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Challenge Winner!
Everett Jeremy Rodriguez
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In Mr. Rodriguez’s classroom you will find students developing personal digital portfolios, earning digital badges, writing scripts, directing, participating in improvisational acting, performing full-length stage productions; writing, composing, and recording their own original music; writing, acting in, recording and editing music videos and documentaries; performing in world music ensemble and student rock bands; facilitating world drumming clinics for all ages; submitting projects digitally, learning from failure and reflecting on success.

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Christopher Leonard Pennington
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Chris teaches students with learning disabilities in grades 9-12. In one classroom, he can have a student with a Traumatic Brain Injury, another born with Fetal Alcohol Syndrome, or a student affected by Autism; many have Emotional Behavior Disorder. 90% of his students are on free or reduced lunch, which can also affect learning as well as behavior. Because he has the same students for four years (from the time they are freshmen to seniors), he cannot teach the same curriculum twice. So he is constantly generating innovative ideas and implementing problem-solving techniques to keep the material fresh and accessible. In spring 2011, Chris started a new curriculum, wood shop. He integrated business, marketing, and design principles and taught his students how to make bat houses that were then sold to the community. These were a huge success and all the product sold quickly. The immediate benefit the kids received from building something with their own hands was powerful, and it got Chris thinking. In fall 2012, he started a new curriculum that involved a partnership with a community garden and combined gardening, cooking, and nutrition. Now, he has created a total of four new classes that all build practical skills. These include wood shop, nutrition cooking class, bicycle mechanics, and a greenhouse class to grow seedlings and sell in the community.

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Chloe Kannan
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Chloe's first year, she realized that in order to fight the achievement gap, she knew would have to run her classroom differently; she had to invest students accustomed to failing in believing in a transformative vision. Little did she know that this would include teaching atop chairs and desks, making up chants about classroom culture, and even agreeing to get a tattoo if her students read enough independent reading books that year. If you are wondering, she has a tattoo of our class quote on the right side of her ribcage. Chloe's class is different everyday. The only thing each lesson has in common is that the kids do the thinking, the lifting, and find the answers. Here are highlights of Chloe teaching and her kids discussing her class: http://vimeo.com/44903659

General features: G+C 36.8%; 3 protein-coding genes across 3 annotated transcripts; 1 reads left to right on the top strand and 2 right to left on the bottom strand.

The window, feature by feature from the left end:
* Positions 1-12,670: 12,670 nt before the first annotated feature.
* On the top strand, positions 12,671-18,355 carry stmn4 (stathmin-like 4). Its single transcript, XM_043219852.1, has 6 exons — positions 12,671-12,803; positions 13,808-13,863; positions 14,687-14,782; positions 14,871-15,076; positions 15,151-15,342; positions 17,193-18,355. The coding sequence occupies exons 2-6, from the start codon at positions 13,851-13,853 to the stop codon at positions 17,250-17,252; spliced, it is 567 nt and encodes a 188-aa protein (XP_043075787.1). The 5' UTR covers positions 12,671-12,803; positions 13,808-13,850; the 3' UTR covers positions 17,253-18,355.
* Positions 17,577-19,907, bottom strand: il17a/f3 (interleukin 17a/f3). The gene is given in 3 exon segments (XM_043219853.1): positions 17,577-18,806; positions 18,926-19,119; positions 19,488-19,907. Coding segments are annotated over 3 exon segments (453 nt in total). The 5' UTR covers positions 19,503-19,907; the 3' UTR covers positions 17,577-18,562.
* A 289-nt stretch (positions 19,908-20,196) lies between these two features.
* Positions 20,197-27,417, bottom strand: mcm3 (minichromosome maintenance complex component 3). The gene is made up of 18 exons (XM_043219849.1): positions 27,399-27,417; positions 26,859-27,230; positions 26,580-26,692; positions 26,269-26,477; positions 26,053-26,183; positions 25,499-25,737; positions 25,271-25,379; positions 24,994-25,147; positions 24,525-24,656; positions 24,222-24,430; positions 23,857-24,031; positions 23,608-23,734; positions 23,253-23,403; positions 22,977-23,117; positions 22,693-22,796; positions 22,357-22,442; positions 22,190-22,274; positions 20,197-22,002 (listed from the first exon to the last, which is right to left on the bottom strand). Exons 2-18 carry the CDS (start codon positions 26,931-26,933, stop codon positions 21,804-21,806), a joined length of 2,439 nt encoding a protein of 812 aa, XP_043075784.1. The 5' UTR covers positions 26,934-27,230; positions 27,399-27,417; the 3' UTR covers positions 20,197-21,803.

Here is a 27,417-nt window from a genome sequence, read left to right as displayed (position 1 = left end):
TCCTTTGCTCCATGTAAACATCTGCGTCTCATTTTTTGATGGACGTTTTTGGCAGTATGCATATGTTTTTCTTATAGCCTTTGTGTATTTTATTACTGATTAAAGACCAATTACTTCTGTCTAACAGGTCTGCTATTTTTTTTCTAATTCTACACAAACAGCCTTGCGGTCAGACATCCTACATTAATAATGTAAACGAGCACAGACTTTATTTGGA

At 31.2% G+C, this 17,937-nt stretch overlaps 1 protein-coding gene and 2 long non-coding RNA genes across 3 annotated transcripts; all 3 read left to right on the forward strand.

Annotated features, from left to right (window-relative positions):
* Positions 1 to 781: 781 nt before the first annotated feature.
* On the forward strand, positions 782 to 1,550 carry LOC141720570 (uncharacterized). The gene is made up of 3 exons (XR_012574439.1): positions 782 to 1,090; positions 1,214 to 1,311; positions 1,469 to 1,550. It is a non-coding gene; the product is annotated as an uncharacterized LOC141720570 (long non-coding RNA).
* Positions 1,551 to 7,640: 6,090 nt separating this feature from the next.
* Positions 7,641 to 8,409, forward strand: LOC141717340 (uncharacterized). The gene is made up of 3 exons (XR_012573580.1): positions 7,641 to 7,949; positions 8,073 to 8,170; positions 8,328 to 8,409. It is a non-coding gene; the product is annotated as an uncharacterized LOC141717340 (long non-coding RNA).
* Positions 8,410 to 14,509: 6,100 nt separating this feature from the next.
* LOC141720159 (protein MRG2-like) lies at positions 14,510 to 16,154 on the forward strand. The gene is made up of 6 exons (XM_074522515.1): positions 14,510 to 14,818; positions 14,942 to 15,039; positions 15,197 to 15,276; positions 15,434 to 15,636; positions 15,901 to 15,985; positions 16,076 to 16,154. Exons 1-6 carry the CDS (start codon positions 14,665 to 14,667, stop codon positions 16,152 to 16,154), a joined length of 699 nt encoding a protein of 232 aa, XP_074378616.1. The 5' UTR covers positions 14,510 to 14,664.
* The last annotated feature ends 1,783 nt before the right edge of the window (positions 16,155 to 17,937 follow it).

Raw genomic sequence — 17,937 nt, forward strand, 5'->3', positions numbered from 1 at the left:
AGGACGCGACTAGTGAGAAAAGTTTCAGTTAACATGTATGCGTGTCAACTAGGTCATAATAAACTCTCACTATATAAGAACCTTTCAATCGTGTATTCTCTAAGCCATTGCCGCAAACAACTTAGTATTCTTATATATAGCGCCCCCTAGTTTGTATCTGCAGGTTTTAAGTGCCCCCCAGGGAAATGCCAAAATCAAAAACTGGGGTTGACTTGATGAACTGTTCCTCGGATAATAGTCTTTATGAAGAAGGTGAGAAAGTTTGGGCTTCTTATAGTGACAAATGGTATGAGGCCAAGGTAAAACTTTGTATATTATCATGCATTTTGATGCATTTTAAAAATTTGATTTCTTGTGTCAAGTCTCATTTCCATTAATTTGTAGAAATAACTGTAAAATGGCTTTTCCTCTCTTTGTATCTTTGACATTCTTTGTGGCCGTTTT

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Jason Huber
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The cost of leaving the country for twelve year olds is daunting, and Jason walks them through the journey every step of the way. Jason molds these students into entrepreneurs. Jason pushes his students to find innovative ways to meet their funding goals. Jason's students sell their art, run markets and cafes, head service projects, become grant writers, create ecotourism companies, become dogged fundraisers, and host events that build community morale. Jason's brainchild, The Global Classroom Project, prompts students to be innovative to fund their way to Costa Rica.

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Cassandra Anne Hammond
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Cassie is a wonderful, innovative, creative teacher. She started a video new program at school for the students called CAN (Cougar Action News). Students plan, film and participate in giving the school the local news and weather every Friday morning. In her classroom she is creative using interactive notebooks, designing her own curriculum to fit her students needs and she uses a lot of technology in her classroom to enhance the students understanding of the subject she is teaching. She advises ASB on dance themes, DJs the Friday lunch dances and brings in new a creative ways to look at eliminating bullying on campus with counseling groups of students to invest there time into positive choices instead of turning toward the negatives. She is usually one of few teachers who dresses up for every spirit day...leads the spirit assemblies...comes up with games to play in her classroom and the whole student body to encourage school spirit. She is know by her students as the coolest, most understanding teacher they have. Through her creativity and ease to entertain in her classroom she brings history to life and makes language arts a true art form.

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Brian Muñoz